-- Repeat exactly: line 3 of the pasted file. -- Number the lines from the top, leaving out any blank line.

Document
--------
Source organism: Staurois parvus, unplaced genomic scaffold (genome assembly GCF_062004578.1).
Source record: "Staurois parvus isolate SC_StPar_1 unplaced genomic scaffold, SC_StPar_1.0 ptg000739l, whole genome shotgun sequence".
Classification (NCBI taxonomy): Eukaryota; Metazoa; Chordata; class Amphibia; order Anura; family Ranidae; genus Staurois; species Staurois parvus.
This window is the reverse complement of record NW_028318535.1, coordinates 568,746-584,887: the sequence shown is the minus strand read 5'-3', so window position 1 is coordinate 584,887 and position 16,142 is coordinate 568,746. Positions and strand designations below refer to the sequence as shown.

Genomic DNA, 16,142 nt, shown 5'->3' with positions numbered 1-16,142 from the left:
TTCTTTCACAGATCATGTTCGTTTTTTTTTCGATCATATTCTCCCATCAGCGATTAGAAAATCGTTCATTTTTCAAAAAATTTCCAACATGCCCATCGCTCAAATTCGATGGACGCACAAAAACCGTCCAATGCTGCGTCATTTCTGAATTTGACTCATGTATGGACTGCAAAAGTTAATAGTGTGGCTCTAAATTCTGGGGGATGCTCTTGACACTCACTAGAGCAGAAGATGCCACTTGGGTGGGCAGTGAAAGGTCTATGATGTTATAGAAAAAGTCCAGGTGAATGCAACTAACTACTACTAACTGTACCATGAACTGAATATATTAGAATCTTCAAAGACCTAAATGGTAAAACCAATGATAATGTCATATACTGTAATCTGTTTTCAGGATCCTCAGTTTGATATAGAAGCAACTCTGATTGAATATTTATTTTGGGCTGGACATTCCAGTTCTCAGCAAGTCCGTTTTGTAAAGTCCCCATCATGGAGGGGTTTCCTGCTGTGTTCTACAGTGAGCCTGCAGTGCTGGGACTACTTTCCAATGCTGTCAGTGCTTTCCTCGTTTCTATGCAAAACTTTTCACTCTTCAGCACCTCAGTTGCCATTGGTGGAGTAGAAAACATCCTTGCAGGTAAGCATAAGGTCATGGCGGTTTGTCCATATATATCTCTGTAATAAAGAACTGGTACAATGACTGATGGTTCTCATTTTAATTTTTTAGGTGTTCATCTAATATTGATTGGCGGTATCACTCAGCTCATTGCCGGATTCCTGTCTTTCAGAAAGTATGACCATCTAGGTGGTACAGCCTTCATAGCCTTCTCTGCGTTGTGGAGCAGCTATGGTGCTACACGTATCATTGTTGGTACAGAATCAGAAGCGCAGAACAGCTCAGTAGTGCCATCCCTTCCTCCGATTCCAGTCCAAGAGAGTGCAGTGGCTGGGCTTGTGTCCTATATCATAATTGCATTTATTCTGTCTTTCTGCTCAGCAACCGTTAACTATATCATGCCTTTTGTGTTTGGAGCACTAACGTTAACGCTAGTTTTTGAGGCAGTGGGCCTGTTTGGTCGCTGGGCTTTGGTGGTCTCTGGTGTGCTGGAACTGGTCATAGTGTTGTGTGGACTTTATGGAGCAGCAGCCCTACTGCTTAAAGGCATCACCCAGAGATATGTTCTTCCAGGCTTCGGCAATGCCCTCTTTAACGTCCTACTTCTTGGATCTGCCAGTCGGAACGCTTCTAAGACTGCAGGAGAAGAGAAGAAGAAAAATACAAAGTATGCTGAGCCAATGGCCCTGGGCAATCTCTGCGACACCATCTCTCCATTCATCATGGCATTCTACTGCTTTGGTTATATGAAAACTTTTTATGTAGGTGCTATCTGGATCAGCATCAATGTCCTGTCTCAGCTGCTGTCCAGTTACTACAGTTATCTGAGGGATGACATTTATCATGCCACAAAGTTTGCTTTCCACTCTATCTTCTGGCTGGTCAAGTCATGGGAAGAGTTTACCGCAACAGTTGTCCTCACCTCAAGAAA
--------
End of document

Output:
Classification (NCBI taxonomy): Eukaryota; Metazoa; Chordata; class Amphibia; order Anura; family Ranidae; genus Staurois; species Staurois parvus.